If we all post, we are still isolated at our blogs and spaces. If we could weave our words together, and create a Quilt of Posts, perhaps, then we take a step into making connections that bring our reflections together. It could be as simple as a Padlet digital wall site (where we all post an excerpt with a link and some art).
    I’d suggest, too, that every post that gets published in this experiment get commented upon by other members of the experiment. So we would all agree to the task of making sure all words are welcomed, and maybe even spark other conversations.
    Kevin

  3. I’m very happy to post as well, and I agree with Jenny that there needs to be more of a mutually agreed understanding/definition of community for this purpose. Stephen commented on my earlier post on community that:
    ‘When we look at (what I’ll call) natural communities (as opposed to organized communities) they have two major features: lack of trust, and lack of mutual engagement, shared repertoire and joint enterprise.’ ( https://www.lauraritchie.com/2018/12/05/on-community/ )

    I think that he’s talking about functioning ecosystems as opposed to the ‘community’ built on 12 principles shared by Valerie ( https://web.archive.org/web/20060427022829/http://www.mongoosetech.com/realcommunities/12prin.html )

    I don’t think that the functioning natural community that Stephen is talking about *has* to be devoid of trust or of the further principles; they are not mutually exclusive, nor are they prerequisites. I’m thinking on this one… and I will definitely write a post 🙂

  4. Having written my own post (which was a thinking through process) and read posts by Kevin, Laura and Matthias, I realise that I really don’t think ‘community’ is a necessary outcome – or even a possible outcome of this task. I think, as Matthias puts it, the word community is a fudge.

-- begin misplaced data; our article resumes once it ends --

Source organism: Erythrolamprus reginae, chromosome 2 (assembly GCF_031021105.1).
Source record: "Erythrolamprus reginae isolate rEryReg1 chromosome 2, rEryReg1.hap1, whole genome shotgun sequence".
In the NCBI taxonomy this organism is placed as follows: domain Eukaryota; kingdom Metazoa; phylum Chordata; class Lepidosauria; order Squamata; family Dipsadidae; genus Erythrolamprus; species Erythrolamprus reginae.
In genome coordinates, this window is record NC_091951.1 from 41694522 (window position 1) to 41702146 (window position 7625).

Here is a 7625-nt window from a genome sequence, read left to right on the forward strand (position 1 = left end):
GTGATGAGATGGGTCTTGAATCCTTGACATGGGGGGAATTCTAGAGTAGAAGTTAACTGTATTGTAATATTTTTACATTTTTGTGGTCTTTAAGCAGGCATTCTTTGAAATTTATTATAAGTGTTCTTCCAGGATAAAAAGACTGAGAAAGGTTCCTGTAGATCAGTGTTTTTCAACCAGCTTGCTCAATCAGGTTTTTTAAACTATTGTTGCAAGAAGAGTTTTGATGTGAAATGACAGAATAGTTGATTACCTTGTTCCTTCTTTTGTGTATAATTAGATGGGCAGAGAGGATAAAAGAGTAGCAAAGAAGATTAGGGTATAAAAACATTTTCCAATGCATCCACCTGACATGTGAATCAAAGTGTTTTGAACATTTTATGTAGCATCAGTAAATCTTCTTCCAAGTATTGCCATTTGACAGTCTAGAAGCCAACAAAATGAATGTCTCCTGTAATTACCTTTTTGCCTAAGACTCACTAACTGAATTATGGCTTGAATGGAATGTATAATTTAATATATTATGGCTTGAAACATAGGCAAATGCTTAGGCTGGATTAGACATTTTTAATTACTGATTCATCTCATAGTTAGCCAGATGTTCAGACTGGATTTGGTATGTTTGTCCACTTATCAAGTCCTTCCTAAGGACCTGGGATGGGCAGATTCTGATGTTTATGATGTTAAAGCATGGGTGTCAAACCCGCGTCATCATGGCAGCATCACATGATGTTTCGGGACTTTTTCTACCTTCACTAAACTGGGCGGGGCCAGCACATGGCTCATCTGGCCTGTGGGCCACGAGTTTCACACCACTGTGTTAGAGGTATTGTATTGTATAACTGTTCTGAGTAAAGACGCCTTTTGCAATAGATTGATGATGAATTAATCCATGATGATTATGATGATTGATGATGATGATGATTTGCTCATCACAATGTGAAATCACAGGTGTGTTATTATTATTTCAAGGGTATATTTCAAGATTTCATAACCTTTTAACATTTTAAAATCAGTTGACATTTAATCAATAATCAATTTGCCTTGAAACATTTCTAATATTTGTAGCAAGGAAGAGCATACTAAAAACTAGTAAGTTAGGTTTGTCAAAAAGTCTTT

What seems to be important is reaching consensus, and I can see the point of this element of the task. I’m sure we will learn that it is difficult to reach consensus, but I think Roland’s task will enable us to do this. Roland’s task can easily be done by anyone, without having to think about ‘community’ and what that might mean. It can also be completed by people who really don’t want to be a member of a community.

    Thanks to Stephen for his comment – and I can see why he would not want us to work on a Google doc. It would rather defeat the object of the task, i.e. reaching consensus on the distributed web. Actually that is another strength of Roland’s proposal. It does not require a centralised site for completion. Where I would question Stephen, would be in the need to call the outcome of this task a community, but as with ‘recognition’ last week, maybe his meaning and use of the word community will become clearer by the end of the week.

    So – I am still supporting Roland’s proposal.

  5. Thanks Roland, I agree to this proposal as well and will try to write up a post about my experiences as soon as I can. This thread itself has proved a very valuable and interesting discussion about community. To me, definitions can be by their nature, exclusive, whereas descriptions can be inclusive and more contextually useful.